Sweet Gum Leaf

Sewwtgum Leaf

A Sweet Gum tree has survived the drought with some effort.  Much as I tend to dislike these messy trees near my yard, my heart goes out to all the valliant trees that struggled through a summer and fall that left the area 17 inches short in normal and needed rainfall.

~ by Sandra Lynn Gray on December 17, 2007.

7 Responses to “Sweet Gum Leaf”

  1. It sounds as though you’re having it really dry this year. In Scotland we often complain about the wet weather; I don’t think, as a nation, that we fully appreciate how good we have it. I’ll be wishing you a wetter, rainier 2008!

  2. Thanks, because we will be in some serious water restrictions by next summer. Our big area river, the Catawba, has islands in it that were never there before. The channel has narrowed to a shallow slew.
    My father was an avid genealogist,. He was so proud to be of Scottish ancestry. He told a tale about the first of his line, a lad named Daniel Melvin, setting foot on American soil at the age of 12 after his ship was waylaid by Edward Teach, AKA Black Beard. It was 1710 and he and a couple of men, Masons as it turned out, jumped overboard and swam to the dunes of the North Carolina shore. By showing some Masonic signal of some kind, they flagged down a passing Mason on horse back galloping down the beach…….happenstance, of course. They were taken in by the Colonial Samaritan and thus began our line in North Carolina. Of course, eastern North Carolina was heavily settled by Highland Scots and I have been told they remained loyal to the crown during the revolution. Young Daniel, who is only six generations removed from my father, supposedly hailed from the Isle of Sky but nothing is known about his family. I always wanted to take Dad to Scotland and the Isle of Sky before he died but I never accomplished it.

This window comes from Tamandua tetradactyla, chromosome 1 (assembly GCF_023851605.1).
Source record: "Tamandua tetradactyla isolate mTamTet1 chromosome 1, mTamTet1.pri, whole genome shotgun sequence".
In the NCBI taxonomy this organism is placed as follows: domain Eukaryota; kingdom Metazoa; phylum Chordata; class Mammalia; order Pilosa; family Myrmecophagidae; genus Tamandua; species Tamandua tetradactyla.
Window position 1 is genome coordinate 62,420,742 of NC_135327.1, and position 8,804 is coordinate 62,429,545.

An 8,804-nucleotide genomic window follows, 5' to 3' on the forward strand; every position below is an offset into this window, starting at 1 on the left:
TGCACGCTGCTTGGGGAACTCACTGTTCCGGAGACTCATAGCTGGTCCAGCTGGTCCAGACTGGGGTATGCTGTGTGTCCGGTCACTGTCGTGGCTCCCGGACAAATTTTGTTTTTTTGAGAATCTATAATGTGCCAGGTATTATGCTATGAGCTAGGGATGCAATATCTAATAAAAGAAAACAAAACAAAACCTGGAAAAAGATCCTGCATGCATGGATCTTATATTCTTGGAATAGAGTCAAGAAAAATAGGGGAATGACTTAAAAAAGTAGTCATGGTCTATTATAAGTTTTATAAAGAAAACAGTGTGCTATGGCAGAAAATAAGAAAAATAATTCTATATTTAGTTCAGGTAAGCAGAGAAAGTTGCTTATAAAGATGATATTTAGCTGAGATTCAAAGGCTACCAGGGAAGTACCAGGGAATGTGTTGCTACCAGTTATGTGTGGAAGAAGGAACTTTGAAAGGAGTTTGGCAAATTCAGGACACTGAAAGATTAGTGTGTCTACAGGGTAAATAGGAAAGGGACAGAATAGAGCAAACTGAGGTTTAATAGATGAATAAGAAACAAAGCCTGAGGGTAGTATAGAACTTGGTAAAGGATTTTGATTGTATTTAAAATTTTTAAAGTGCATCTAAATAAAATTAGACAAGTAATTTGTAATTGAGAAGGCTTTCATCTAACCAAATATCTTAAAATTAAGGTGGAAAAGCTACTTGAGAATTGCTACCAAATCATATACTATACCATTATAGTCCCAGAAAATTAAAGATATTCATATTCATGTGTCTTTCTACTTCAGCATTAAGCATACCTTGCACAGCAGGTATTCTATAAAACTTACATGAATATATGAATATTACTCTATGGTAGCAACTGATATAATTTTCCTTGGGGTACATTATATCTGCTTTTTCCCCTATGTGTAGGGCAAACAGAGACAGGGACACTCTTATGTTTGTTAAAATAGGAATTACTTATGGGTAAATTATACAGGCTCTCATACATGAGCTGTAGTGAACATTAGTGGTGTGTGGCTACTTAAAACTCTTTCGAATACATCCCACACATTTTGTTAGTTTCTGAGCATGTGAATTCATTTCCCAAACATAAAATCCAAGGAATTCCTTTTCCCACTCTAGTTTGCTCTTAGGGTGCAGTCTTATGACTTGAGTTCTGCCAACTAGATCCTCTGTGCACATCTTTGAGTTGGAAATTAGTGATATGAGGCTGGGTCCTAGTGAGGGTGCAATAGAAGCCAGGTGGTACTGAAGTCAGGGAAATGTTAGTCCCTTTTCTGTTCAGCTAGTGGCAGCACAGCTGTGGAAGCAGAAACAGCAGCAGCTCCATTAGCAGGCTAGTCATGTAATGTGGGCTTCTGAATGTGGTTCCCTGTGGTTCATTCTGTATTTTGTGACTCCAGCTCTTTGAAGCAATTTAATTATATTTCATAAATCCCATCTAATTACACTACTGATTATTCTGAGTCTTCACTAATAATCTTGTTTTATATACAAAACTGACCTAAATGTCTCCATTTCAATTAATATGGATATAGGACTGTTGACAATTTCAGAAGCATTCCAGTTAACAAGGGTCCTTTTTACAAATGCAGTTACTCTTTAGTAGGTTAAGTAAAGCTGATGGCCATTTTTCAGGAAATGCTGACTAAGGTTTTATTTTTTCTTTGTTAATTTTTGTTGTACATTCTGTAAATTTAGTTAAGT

3. I love this photo and certainly share your sentiment about the trees. I appreciate them and their will to survive so very much.

  4. The isle of Skye is a very beautiful place. My husband lived there a little while before we met, and we’ve been back a few times over the years. My parents actually went there a couple of months ago, and Dad took lots of photos. If you want to see them, click here and then scan right on the photo stream. Obviously it’s not the same as being there, but at least you get to see some lovely images of it.

  5. Go, gum trees. Messy? Oh, well. Look how pretty they are. We all need to be hardy these days, especially our trees and other beings that can’t fend for themselves.

  6. What great comments coming from all of you. You are all so much better at photography then I am and have better stuff to photograph. I agree about feeling some sort of empathy for plants. My Dad couldn’t stand to see them suffer and grieved over the loss of a favorite specimen as much as if it had been in the animal kingdom. Thank you all.

  7. Would the person telling the story of Daniel Melvin, Blackbeard and the Masons please contact me? He is related to me through my mother’s maternal line, and this is a story I grew up with. I would love to know if you have more details or places I could further research the story as I am entering the point of parenting in which family stories become a regular part of life. Thank you.

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